The New Jersey setting feels like any other place. There was nothing particularly special about it. Yet, Grace’s descriptions of everything made you feel like it was your hometown. It was easy to picture the Greco childhood home, right down to the bathroom. I saw the curlers on the bedroom table. Vincent’s Atlantic City apartment was my favorite place, though. The light and the beach made me feel at home like I belonged there. When Donna and Vincent walked down the boardwalk, I could taste the saltwater taffy.

Further Thoughts

The road to the answers may not actually be golden, but Mattioli’s words are. The actual path is dirty and covered in litter and graffiti. The soul searching that takes place leaves you heartbroken and adrift. I wanted to shake Donna and knock some sense into her, but she needed to live her perfect life to learn what a happy life is. It took me some time to get through this novel because it hit so close to home. I kept crying and wishing for a do-over through the whole thing. I want to go back in time and show this book to myself. Though, I am sure it wouldn’t have been as powerful then. I needed to grow into myself before I could appreciate Grace’s words. I wish it hadn’t taken so long to grow up.

Wrapping Up

I award The Bird That Sang in Color a full 5 out of 5 stars. This bit of literary fiction ds you up and spits you out but makes you think the whole time. I recommend this book to anyone who has ever found themselves on the wrong “perfect” path.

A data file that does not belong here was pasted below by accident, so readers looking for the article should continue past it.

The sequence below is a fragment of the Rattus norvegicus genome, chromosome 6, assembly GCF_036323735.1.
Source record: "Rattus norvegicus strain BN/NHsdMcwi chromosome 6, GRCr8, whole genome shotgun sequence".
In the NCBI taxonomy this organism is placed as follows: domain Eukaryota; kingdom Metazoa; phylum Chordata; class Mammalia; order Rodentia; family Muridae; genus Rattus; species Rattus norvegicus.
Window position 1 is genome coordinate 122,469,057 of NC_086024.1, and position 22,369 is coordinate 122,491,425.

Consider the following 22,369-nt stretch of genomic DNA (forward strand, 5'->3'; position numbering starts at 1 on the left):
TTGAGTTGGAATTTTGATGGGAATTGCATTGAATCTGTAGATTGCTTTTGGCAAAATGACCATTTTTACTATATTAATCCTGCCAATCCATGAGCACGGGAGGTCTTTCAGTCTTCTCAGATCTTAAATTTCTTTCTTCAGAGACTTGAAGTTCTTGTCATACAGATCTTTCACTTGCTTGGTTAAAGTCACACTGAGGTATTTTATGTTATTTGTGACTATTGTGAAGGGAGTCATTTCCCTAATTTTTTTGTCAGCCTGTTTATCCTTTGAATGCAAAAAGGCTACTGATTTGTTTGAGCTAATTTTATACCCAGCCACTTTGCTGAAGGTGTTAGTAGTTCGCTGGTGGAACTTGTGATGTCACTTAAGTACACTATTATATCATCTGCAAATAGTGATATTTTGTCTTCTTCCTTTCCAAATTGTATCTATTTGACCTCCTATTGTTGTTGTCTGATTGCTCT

5 Star Review

About the Author – Grace Mattioli

Grace Mattioli Author Image - The Bird That Sang in Color

Grace Mattioli is the author of three novels–Olive Branches Don’t Grow On Trees, Discovery of an Eagle, and The Bird that Sang in Color.

Her fiction is filled with unforgettable characters, artful prose, humor, and insight about what it takes to be truly happy.  She strongly believes that if people were happier, the world would be a better place.

She lives in Portland, Oregon with her husband and her cats. She worked as a librarian for over twenty years and has had various other job titles, including jewelry designer, food cart owner, shopkeeper, book seller, substitute teacher, art school model, natural grocery store clerk, short order cook, food server, street vendor, barista, and a giant Twinkie!

She has been writing creatively since she was a child and has participated in various writing workshops and classes. Her favorite book is Alice in Wonderland. Her favorite author is Flannery O’Connor. Her favorite line of literature comes from James Joyce’s novella, The Dead:  “Better pass boldly into that other world, in the full glory of some passion, than fade and wither dismally with age.”


Author’s Contact Links: Website | Twitter | Instagram

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  1. This sounds like a very thought provoking read, a bit different to what I usually go for but I think that’s a great reason to put it on my TBR.